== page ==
Book Review: Boats on Land

It was mostly at funerals that people told stories.

Author:Janice Pariat
Publisher:Random House India
Date of Publication:2012
Number of Pages:Approx 290 with cover

Book Review: Boats on Land

A girl dreams of being a firebird. An artist watches souls turn into trees. A man shape-shifts into a tiger. Written with political struggles and social unrest mingling with fireside tales and age old superstitions as the background, Boats on Land is a unique way of looking at India’s northeast and its people against a larger historical canvas – the early days of the British Raj, the World Wars, conversions to Christianity, and the missionaries.

Boats on Land is a collection of fifteen short stories. With remarkable purity Janice Pariat introduces the reader to charms, tradition, myths, folklores and magic realism which mark the landscape. At some point of time she succeeds in merging boundaries and the stories evolve around characters with their individual tales to tell. The stories that can start with statements like – Today, nobody had come to the doctor possessed by a ghost (At Kut Madan) or Every other day, the world ended (Laitlum) or I can measure our days together by the number of times we went to the river (Boats on Land) are sure to hook the readers from the very beginning and force to follow the smooth, beautiful journey ahead. Although there are clear elements of magic realism and other genres in individual stories , the collection can never be tagged with any particular classification. Kudos to the author.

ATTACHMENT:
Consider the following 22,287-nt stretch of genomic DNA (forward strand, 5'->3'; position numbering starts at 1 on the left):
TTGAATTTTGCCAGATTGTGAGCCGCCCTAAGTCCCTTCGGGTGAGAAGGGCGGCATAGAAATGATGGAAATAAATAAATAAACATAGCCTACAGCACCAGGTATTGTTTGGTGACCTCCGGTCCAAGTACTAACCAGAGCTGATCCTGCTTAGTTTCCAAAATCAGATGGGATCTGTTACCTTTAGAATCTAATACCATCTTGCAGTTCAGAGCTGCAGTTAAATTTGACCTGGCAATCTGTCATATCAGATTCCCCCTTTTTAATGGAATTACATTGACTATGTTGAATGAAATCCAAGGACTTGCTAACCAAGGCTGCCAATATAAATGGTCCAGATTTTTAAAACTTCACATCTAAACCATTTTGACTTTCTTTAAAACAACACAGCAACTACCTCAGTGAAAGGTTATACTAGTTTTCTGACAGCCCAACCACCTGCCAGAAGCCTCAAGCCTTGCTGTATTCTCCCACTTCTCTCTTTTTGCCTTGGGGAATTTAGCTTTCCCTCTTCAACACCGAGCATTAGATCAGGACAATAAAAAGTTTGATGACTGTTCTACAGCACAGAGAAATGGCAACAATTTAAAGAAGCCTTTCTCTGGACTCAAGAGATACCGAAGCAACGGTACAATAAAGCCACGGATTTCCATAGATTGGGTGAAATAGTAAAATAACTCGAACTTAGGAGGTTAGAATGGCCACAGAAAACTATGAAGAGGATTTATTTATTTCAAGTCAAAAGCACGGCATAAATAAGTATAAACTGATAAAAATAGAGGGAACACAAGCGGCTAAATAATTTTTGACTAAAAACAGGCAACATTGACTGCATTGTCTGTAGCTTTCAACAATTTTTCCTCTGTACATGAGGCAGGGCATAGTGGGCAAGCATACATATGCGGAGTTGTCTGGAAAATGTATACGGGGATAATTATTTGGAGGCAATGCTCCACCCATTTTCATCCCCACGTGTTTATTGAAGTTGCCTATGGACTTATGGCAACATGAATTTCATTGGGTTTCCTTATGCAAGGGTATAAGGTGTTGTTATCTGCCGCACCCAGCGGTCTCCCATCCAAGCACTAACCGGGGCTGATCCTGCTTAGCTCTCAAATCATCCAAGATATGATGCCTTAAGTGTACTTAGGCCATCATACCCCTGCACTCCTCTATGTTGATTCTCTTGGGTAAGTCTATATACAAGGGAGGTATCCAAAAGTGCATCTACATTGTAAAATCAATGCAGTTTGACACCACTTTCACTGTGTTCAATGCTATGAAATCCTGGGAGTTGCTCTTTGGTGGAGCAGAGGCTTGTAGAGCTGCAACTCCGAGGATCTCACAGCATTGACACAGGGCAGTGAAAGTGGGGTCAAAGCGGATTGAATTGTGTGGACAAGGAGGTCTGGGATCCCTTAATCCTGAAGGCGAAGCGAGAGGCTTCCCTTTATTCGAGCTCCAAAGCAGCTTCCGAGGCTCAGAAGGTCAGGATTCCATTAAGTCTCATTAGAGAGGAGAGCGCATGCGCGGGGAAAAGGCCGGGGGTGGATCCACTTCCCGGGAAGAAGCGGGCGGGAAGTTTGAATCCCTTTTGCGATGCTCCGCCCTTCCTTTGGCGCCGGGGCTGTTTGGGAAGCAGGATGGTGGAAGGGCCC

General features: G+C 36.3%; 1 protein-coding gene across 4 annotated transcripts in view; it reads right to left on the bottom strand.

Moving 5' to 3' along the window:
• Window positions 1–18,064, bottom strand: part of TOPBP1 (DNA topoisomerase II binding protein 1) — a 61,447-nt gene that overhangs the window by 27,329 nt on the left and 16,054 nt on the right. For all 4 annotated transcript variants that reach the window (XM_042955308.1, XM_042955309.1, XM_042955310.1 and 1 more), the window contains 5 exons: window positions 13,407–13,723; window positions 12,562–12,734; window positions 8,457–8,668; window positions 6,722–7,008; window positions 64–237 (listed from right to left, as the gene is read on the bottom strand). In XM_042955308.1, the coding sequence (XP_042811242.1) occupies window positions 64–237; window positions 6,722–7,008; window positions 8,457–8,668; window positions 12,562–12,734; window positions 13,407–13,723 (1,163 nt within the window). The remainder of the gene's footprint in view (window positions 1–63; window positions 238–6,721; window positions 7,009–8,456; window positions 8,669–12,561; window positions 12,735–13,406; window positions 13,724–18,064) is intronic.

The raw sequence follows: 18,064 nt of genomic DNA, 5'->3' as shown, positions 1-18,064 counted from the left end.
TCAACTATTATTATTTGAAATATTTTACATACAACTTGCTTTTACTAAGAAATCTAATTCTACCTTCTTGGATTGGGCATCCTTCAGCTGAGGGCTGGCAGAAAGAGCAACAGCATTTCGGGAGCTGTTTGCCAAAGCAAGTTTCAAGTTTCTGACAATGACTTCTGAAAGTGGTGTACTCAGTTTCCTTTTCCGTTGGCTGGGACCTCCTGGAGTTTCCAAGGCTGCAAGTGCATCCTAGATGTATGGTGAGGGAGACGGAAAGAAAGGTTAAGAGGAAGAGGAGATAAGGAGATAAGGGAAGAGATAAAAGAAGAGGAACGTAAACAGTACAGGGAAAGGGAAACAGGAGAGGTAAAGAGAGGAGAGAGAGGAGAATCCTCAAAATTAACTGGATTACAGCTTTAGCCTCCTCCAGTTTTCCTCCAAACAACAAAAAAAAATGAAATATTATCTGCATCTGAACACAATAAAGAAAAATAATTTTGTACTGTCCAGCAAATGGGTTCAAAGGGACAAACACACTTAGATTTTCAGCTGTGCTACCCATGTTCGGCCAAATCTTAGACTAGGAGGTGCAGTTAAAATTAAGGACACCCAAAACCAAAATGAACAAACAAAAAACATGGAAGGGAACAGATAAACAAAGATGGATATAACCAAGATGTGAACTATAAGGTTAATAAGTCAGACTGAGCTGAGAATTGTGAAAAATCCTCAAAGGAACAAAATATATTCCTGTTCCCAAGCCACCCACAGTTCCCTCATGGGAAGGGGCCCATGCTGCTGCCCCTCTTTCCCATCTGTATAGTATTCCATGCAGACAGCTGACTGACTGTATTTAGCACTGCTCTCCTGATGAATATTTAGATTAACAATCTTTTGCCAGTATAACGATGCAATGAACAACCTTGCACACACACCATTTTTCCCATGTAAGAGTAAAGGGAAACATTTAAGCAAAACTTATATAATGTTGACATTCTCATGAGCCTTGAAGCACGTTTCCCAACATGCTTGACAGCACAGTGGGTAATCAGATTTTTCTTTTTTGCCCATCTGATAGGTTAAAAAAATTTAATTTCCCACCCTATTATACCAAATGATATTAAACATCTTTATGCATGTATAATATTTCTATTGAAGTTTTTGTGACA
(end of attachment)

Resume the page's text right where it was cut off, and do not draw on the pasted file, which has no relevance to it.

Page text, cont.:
Beautiful short stories linger longer. Boats on Land is one such collection that can boast of stories that keep lingering. Jeet Thayil has commented on this collection: ‘Revelatory and original.’ I cannot agree more. I had received the review copy from Random House India. Thank you Rukun for giving me this opportunity. You can buy this wonderful debut at amazon or at flipkart in case you live in India. You can also find the lowest price of this book in India at

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